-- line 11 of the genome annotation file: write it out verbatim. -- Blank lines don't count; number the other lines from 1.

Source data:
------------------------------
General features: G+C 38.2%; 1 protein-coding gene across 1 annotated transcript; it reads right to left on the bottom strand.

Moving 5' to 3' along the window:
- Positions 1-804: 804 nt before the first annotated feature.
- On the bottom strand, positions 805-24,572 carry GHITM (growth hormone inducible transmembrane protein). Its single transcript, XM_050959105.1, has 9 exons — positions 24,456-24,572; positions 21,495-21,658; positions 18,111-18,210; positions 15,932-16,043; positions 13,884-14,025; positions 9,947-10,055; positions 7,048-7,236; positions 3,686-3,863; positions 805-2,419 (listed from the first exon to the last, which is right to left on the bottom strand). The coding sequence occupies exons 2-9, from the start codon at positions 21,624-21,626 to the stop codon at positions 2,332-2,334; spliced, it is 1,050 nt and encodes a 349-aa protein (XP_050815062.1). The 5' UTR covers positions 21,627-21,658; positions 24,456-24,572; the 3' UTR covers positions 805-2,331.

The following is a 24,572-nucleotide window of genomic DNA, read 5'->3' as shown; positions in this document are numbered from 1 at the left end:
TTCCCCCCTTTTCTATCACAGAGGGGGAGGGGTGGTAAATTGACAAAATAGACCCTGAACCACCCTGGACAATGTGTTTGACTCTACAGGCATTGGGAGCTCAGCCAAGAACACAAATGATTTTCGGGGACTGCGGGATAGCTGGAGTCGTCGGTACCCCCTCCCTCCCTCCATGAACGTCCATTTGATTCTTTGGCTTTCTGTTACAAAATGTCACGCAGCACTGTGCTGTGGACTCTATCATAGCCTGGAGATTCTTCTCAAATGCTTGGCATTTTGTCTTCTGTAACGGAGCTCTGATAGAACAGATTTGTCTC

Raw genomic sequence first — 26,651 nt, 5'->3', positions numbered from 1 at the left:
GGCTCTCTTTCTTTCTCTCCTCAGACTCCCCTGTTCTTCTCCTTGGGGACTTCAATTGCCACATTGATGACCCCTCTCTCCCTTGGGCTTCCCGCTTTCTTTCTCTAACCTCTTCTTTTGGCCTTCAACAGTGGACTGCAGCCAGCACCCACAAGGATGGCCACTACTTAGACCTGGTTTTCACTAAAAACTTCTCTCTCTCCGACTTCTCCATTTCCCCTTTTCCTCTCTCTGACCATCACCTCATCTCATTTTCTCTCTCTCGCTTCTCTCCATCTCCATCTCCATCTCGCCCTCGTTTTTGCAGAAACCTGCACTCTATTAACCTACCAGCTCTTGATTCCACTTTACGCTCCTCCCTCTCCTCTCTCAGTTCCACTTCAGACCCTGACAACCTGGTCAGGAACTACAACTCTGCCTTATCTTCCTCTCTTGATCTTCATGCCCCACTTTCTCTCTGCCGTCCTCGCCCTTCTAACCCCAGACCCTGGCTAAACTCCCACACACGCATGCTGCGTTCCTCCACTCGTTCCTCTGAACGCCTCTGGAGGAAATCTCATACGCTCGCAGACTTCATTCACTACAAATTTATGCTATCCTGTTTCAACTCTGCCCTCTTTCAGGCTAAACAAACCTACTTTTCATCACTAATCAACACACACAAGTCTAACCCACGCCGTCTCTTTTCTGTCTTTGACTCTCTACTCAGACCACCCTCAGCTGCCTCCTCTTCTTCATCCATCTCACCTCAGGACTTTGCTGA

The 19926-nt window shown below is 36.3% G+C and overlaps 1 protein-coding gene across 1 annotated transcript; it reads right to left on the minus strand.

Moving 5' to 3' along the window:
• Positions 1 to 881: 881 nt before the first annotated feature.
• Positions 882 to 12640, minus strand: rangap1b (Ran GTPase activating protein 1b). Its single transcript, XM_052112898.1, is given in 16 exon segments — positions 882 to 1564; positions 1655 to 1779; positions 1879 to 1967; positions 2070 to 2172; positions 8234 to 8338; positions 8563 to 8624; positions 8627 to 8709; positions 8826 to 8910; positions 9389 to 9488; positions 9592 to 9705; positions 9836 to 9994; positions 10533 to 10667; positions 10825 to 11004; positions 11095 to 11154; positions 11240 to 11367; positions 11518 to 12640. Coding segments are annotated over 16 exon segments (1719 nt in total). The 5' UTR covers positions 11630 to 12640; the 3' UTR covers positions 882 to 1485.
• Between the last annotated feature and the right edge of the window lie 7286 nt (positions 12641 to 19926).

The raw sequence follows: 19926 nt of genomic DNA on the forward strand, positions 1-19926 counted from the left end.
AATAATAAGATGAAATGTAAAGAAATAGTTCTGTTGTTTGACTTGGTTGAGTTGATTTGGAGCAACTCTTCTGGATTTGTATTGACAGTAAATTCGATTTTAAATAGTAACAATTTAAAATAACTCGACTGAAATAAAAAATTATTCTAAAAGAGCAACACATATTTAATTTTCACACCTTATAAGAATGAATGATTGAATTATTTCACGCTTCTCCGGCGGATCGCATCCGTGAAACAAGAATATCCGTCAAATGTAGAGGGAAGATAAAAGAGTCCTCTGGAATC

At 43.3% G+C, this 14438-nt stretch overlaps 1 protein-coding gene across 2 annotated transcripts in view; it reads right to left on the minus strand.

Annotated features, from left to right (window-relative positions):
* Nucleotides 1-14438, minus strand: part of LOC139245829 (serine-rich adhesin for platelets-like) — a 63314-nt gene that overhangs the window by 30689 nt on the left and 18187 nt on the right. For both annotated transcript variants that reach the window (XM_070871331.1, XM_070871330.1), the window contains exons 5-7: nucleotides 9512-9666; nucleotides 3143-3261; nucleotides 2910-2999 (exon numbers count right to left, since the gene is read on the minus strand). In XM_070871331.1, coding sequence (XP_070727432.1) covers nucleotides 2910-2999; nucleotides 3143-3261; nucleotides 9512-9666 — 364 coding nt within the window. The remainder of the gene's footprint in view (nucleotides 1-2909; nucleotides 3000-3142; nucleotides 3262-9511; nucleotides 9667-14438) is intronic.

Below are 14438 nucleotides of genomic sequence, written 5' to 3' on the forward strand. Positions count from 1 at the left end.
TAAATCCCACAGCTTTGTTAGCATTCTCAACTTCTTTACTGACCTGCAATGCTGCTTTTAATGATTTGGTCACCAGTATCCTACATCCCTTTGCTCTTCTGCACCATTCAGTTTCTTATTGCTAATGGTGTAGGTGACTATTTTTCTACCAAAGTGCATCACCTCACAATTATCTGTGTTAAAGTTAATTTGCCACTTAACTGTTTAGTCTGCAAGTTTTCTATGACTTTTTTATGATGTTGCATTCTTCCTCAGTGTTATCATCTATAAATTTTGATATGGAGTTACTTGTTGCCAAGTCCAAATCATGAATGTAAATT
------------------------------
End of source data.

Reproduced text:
• Positions 1 to 881: 881 nt before the first annotated feature.